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Yankees Potential Trade Target: Elvis Andrus

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Would the A’s package the veteran shortstop in a trade for one of their arbitration-eligible stars?

Oakland Athletics v Los Angeles Angels Photo by Jayne Kamin-Oncea/Getty Images

The first 10 days of the lockout are in the books, and our Oakland A’s trade target series rolls on. We’ve profiled the likes of Matt Olson, Sean Manaea, Frankie Montas, and Chris Bassitt in recent weeks, trying to get a feel for their respective fits on the Yankees. However, despite their current financial situation, the A’s do not exist to hand their best players to the Yankees, and will require a hefty return for any of their arbitration-eligible stars. Yankees GM Brian Cashman has generally balked at including the team’s top prospects in trade packages, and this could prove a stumbling block in talks with Oakland. But there might just be one X-factor in all these negotiations, and his name is Elvis Andrus.

2021 Statistics: 146 games, 541 PA, .243/.294/.320, 3 HR, 37 RBI, 5.7% BB%, 15% K%, 73 OPS+, 72 wRC+, +6 OAA, 1.1 fWAR

2022 Contract Status: Entering final year of eight-year, $120 million contract; one year, $14.25 million remaining on deal as well as $15 million player option for 2023 that vests with 550 PAs in 2022 or 1,100 PAs in 2021-2022 combined. Texas paying $7.25 million in 2022.

At face value, it’s hard to see how Andrus upgrades the roster. He would be a stopgap shortstop in the mold of an Andrelton Simmons, Isiah Kiner-Falefa, or Paul DeJong, so at least he satisfies that aspect of the front office’s agenda this winter. You would be well within your rights to question why the Yankees would spend the prospect capital in addition to inheriting his salary when they can just pay money for a stopgap of similar value. But before we answer that question, we ought to review what Andrus still has to offer on the field.

At a bare minimum, Andrus is still excellent defensively at short. Among all qualified shortstops, he is tied with Trevor Story for the 10th-most Outs Above Average (+18) since Statcast formulated the metric in 2016. And even at age 33, he placed seventh in 2021 with six OAA. As you will soon see, it is this defensive acumen that has propped up his value above replacement level or worse over the last four seasons.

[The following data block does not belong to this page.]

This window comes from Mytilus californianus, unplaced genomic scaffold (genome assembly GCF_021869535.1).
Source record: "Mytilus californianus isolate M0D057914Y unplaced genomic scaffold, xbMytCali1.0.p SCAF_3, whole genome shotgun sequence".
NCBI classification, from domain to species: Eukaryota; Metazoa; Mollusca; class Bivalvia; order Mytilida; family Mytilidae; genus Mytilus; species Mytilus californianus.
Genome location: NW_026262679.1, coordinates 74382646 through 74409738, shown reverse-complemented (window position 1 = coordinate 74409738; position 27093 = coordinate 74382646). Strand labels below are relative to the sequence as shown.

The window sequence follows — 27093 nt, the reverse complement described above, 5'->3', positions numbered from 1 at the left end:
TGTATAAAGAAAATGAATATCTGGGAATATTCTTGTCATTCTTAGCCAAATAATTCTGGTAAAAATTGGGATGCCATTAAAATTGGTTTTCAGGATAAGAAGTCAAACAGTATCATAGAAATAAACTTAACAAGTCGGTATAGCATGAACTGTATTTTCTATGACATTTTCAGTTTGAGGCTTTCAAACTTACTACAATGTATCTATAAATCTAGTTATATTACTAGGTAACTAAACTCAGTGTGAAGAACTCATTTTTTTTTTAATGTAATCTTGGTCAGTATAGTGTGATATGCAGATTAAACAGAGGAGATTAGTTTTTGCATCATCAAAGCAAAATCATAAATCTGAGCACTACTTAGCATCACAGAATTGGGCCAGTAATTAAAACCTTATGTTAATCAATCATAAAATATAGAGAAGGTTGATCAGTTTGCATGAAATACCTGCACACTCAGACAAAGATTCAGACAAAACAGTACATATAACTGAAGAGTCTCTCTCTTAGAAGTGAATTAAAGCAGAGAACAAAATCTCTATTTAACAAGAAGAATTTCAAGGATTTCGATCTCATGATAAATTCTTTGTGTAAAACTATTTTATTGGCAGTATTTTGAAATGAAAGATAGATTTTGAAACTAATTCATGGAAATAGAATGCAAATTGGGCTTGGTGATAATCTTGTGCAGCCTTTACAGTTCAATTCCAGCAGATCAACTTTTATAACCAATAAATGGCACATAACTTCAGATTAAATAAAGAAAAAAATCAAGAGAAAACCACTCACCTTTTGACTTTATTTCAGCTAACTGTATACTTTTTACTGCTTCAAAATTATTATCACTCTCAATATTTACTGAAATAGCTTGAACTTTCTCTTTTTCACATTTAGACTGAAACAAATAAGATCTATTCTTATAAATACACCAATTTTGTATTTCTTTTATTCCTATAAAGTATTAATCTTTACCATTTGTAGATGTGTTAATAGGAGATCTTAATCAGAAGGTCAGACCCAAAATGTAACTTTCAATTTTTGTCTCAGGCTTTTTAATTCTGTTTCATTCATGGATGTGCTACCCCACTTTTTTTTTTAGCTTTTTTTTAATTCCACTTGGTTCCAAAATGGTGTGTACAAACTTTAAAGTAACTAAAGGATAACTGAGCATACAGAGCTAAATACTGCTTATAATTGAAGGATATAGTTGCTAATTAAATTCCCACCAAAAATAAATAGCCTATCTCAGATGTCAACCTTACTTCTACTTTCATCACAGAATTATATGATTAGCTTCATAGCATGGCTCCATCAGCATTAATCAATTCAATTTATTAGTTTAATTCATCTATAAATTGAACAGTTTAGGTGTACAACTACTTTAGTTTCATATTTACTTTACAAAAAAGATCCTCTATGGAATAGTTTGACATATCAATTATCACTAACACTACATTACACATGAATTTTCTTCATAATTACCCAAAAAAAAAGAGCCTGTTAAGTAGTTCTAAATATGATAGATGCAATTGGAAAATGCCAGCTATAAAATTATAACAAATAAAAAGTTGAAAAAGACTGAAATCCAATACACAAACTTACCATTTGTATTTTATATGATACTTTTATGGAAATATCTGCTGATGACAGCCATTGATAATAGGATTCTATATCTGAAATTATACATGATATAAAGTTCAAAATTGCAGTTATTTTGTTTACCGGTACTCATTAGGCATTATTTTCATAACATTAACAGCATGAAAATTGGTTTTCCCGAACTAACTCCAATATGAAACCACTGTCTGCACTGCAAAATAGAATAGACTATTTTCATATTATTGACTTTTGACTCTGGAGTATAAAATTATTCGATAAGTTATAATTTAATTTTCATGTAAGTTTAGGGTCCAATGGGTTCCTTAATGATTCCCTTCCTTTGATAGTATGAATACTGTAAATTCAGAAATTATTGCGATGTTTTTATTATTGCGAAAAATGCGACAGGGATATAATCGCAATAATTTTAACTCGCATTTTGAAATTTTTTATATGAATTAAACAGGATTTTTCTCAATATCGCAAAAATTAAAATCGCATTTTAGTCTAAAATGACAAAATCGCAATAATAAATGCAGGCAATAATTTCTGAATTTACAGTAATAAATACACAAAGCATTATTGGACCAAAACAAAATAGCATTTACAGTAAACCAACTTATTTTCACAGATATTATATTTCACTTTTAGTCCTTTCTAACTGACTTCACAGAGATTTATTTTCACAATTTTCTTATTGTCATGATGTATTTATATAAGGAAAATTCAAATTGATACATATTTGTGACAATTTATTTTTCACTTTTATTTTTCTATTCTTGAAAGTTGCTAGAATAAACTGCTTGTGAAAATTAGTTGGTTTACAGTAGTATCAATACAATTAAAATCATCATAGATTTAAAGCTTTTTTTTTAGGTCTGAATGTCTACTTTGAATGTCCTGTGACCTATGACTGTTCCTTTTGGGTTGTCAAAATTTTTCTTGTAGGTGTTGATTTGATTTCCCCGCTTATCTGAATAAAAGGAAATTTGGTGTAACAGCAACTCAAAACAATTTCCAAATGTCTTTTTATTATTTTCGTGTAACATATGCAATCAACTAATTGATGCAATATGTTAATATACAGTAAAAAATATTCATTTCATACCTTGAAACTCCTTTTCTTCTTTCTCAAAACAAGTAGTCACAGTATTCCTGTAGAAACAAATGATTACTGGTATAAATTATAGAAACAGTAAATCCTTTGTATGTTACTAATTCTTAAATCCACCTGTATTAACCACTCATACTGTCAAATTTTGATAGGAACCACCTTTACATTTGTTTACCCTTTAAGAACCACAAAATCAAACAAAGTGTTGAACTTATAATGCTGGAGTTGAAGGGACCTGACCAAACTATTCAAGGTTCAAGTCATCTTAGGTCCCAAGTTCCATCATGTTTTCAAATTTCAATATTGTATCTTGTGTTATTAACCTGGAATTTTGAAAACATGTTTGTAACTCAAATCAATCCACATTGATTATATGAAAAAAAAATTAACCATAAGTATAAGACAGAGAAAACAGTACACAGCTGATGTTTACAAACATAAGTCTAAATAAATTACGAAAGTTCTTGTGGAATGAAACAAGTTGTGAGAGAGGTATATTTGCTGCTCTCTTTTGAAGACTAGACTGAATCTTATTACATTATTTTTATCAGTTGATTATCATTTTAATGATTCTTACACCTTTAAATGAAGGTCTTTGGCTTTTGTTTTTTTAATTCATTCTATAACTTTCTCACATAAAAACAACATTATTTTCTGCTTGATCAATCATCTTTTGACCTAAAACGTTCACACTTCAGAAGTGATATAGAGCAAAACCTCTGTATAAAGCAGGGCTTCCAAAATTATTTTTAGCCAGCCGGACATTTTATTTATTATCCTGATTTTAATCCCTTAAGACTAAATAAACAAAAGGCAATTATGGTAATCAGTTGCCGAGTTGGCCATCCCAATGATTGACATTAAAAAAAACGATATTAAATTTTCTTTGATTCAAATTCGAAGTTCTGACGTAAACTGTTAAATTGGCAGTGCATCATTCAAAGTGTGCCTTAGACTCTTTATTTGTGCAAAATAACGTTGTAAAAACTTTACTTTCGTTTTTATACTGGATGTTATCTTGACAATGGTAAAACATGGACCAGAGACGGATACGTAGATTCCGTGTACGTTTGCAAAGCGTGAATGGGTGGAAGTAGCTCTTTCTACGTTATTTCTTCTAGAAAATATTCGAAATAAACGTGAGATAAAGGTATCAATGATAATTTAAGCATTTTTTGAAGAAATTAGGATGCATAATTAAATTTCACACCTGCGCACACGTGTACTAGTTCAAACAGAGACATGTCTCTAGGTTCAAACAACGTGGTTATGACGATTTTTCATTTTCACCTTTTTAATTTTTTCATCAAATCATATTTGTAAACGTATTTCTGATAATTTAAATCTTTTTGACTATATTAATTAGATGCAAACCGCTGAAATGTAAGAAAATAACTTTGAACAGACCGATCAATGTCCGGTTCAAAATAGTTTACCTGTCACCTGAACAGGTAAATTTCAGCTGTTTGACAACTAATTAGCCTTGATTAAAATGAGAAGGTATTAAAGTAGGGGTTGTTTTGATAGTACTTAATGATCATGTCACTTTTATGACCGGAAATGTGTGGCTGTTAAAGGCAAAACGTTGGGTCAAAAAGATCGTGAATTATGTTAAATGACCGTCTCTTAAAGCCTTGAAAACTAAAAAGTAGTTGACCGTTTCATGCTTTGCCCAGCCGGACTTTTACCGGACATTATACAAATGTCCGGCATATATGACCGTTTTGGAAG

It’s the other side of Andrus’ game that’s cause for concern. His bat has been a black hole for quite some time now. In 2021 he owned the second-worst wRC+ of any qualified shortstop and tied for the second-lowest ISO (.076) of any hitter in baseball. Zooming out, since 2018 he is tied for the second-lowest wRC+ (74) while producing the fifth lowest ISO (.105) of qualified shortstops. His power has been virtually nonexistent over the last four seasons, managing only 24 total home runs in over 1,700 games.

Similar to Kiner-Falefa, Andrus is a free-swinger who makes a lot of contact, but just the worst kind of contact. His 82 percent contact rate in 2021 was 28th-highest among qualified hitters, while his 48.7 percent swing rate tied a career-high, placing him in the upper-third of the league. He routinely sits in the top quartile in strikeout rate and whiff rate (good!), but the result is bottom quartile performance in almost every batted ball metric including exit velocity, hard hit rate, and barrel rate. I suppose the one silver lining is that he has been the recipient of some poor luck over the last two seasons, running a wOBA and BABIP about 40 points below his xwOBA and career BABIP respectively, but color me skeptical that the veteran shortstop is due for some miraculous rebound as he enters his age-33 season.

This brings us to the burning question: why in the world should the Yankees be interested in this dude? Andrus’ greatest utility to the Yankees does not come with what little value he provides on the field, but the leverage he provides New York in discussions for the bigger prizes on Oakland’s roster.

A’s ownership has made no secret of their desire to shed payroll this winter, and the $7 million he is due in 2022 and $15 million in 2023 (as he is almost certain to accept his player option) are significant sums for Oakland. The Yankees are one of the few teams with the resources to take on that kind of payroll without the expectation of on-field production.

Thus, it appears that Andrus switching coasts represents a win-win situation for both sides. The A’s free themselves of the burden of his contract while the Yankees could perhaps package Andrus with a more appealing player (Matt Olson anyone?) to lower the prospect cost heading back. Time will tell if old friends Brian Cashman and Billy Beane feel the same way.